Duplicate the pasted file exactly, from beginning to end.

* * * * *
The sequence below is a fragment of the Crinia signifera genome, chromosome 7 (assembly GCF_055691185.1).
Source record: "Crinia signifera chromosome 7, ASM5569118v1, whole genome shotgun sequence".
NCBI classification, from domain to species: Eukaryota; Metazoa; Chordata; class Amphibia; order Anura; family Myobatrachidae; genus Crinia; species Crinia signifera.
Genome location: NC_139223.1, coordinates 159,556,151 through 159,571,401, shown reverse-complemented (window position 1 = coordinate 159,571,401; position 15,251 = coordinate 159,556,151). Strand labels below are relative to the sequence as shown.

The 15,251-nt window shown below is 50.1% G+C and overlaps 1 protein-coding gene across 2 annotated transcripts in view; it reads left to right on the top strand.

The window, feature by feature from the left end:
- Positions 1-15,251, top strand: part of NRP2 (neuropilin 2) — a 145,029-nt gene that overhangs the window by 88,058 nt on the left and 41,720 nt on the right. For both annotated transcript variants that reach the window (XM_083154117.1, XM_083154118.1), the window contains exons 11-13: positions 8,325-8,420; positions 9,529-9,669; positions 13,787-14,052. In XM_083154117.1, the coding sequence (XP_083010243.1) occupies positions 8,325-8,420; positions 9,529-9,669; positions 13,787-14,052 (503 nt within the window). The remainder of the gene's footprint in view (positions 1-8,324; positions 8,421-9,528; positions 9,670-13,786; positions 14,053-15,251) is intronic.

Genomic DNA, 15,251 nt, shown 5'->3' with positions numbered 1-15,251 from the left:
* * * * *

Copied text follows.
The sequence below is a fragment of the Crinia signifera genome, chromosome 7 (assembly GCF_055691185.1).
Source record: "Crinia signifera chromosome 7, ASM5569118v1, whole genome shotgun sequence".
NCBI classification, from domain to species: Eukaryota; Metazoa; Chordata; class Amphibia; order Anura; family Myobatrachidae; genus Crinia; species Crinia signifera.
Genome location: NC_139223.1, coordinates 159,556,151 through 159,571,401, shown reverse-complemented (window position 1 = coordinate 159,571,401; position 15,251 = coordinate 159,556,151). Strand labels below are relative to the sequence as shown.

The 15,251-nt window shown below is 50.1% G+C and overlaps 1 protein-coding gene across 2 annotated transcripts in view; it reads left to right on the top strand.

The window, feature by feature from the left end:
- Positions 1-15,251, top strand: part of NRP2 (neuropilin 2) — a 145,029-nt gene that overhangs the window by 88,058 nt on the left and 41,720 nt on the right. For both annotated transcript variants that reach the window (XM_083154117.1, XM_083154118.1), the window contains exons 11-13: positions 8,325-8,420; positions 9,529-9,669; positions 13,787-14,052. In XM_083154117.1, the coding sequence (XP_083010243.1) occupies positions 8,325-8,420; positions 9,529-9,669; positions 13,787-14,052 (503 nt within the window). The remainder of the gene's footprint in view (positions 1-8,324; positions 8,421-9,528; positions 9,670-13,786; positions 14,053-15,251) is intronic.

Genomic DNA, 15,251 nt, shown 5'->3' with positions numbered 1-15,251 from the left: